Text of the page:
The data in this research study were based on the skill and experience of three radiologists only. Previous studies have emphasized the need to have an experienced radiologist interpret these studies.  The researchers did not discuss the radiation exposure, which is significant, with the virtual colonoscopy.   They additionally did not mention the cost which many health insurance companies will not pay for at this time.

Despite these issues it is wonderful to have another tool in the fight against colon cancer especially to offer to those patients who have said they will “never” have a colonoscopy.

FDA Approves New Prostate Cancer Blood Test

The PSA blood test which has been used to screen for prostate cancer has come under a barrage of criticism in recent weeks. The PSA level increases in many non-cancer conditions and this has led to many biopsies and procedures that created more harm, and cost, than good. For this reason, the prestigious Institute of Medicine (IOM) and the U.S. Preventive Task Force have indicated that men should not be routinely screened for prostate cancer with the PSA blood test.

A new test may be on the horizon.  Beckman Coulter said its application for the Prostate Health Index test has been approved by the FDA. The test measures a PSA precursor protein known as [-2] pro-PSA in men with elevated PSA’s between the level of 4 and 10. This, coupled with the PSA and free PSA, helps create the Prostate Health Index.  The company’s data showed that by using the Prostate Health Index there were 31% fewer negative biopsies of the prostate.   The test will be commercially available by the fall of 2012.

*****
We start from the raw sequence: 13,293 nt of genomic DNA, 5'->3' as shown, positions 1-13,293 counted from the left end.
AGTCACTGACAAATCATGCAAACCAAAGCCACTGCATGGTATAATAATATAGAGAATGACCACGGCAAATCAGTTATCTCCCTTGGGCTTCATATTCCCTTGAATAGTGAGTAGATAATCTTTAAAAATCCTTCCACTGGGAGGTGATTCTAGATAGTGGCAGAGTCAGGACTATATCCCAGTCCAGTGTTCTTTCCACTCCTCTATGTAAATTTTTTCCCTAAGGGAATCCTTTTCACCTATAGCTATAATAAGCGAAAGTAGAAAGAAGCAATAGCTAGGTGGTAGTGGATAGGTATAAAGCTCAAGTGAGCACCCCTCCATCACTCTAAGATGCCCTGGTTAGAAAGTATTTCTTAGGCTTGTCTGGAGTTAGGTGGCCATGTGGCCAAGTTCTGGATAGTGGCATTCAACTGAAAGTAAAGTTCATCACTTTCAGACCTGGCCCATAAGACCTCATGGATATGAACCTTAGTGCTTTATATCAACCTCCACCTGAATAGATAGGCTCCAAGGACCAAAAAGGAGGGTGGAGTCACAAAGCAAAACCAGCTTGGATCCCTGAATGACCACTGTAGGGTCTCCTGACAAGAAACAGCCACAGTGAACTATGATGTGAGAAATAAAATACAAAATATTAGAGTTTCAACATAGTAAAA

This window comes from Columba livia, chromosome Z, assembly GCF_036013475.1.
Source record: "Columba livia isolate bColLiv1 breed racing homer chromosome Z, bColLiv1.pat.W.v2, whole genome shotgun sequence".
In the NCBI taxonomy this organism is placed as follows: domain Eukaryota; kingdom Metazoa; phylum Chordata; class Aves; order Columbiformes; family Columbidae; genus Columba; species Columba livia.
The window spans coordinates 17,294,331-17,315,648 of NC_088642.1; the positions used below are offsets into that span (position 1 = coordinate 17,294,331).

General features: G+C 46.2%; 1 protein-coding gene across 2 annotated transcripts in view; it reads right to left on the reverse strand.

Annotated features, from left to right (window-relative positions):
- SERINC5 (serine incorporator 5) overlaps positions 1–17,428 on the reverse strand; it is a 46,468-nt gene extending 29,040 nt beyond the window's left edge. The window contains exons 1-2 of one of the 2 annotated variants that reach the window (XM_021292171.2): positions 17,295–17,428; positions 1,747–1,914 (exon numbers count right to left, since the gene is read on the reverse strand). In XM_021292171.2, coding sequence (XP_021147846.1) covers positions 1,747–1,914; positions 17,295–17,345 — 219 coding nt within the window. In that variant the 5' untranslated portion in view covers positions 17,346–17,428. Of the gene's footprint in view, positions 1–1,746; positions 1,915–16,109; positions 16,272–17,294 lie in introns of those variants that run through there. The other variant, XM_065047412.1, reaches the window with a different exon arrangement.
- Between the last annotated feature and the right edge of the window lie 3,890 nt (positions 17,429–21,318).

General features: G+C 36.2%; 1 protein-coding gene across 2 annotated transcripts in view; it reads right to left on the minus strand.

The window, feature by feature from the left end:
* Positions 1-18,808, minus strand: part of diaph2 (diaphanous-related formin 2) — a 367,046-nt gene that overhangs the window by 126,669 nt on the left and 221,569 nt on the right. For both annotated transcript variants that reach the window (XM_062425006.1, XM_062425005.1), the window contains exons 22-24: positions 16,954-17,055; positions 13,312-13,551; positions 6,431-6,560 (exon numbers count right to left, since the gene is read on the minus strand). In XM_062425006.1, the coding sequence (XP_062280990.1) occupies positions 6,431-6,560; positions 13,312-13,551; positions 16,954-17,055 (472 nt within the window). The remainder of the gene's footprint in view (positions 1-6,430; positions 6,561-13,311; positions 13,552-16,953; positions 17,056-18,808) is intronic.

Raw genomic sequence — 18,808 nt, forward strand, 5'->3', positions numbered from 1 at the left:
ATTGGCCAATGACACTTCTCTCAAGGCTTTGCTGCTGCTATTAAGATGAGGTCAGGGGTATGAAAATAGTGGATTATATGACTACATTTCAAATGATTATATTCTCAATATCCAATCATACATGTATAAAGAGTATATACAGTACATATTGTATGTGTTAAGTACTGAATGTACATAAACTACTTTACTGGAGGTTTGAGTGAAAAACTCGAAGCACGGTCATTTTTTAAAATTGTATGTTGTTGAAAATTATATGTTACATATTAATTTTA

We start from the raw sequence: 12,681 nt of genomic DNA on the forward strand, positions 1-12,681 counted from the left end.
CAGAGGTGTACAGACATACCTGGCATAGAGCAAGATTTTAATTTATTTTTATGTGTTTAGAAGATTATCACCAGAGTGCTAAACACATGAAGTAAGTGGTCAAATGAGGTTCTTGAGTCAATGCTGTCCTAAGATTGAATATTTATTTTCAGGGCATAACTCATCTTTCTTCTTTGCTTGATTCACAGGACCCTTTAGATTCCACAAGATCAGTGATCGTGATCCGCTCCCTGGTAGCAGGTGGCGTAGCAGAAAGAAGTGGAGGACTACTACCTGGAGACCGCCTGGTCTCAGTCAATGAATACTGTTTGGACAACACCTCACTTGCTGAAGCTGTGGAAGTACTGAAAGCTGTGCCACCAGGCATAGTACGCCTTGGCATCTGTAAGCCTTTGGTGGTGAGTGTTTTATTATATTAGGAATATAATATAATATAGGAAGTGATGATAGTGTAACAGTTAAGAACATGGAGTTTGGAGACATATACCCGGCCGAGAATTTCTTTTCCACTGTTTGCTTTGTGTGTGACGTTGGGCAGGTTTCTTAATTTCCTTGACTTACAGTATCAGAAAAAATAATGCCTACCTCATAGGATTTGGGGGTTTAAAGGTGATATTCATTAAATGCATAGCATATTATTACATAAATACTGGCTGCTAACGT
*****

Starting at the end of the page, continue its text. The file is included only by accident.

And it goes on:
We will make this test available when the commercial labs inform us that they are ready to perform it. It remains to be seen whether the health insurance companies will pay for it immediately.  We will need to monitor whether the promise and initial data are accurate when the test is introduced into the general public. We will also need guidelines on how often to follow this index.

United States Preventive Care Can Be Better, Center for Disease Control Says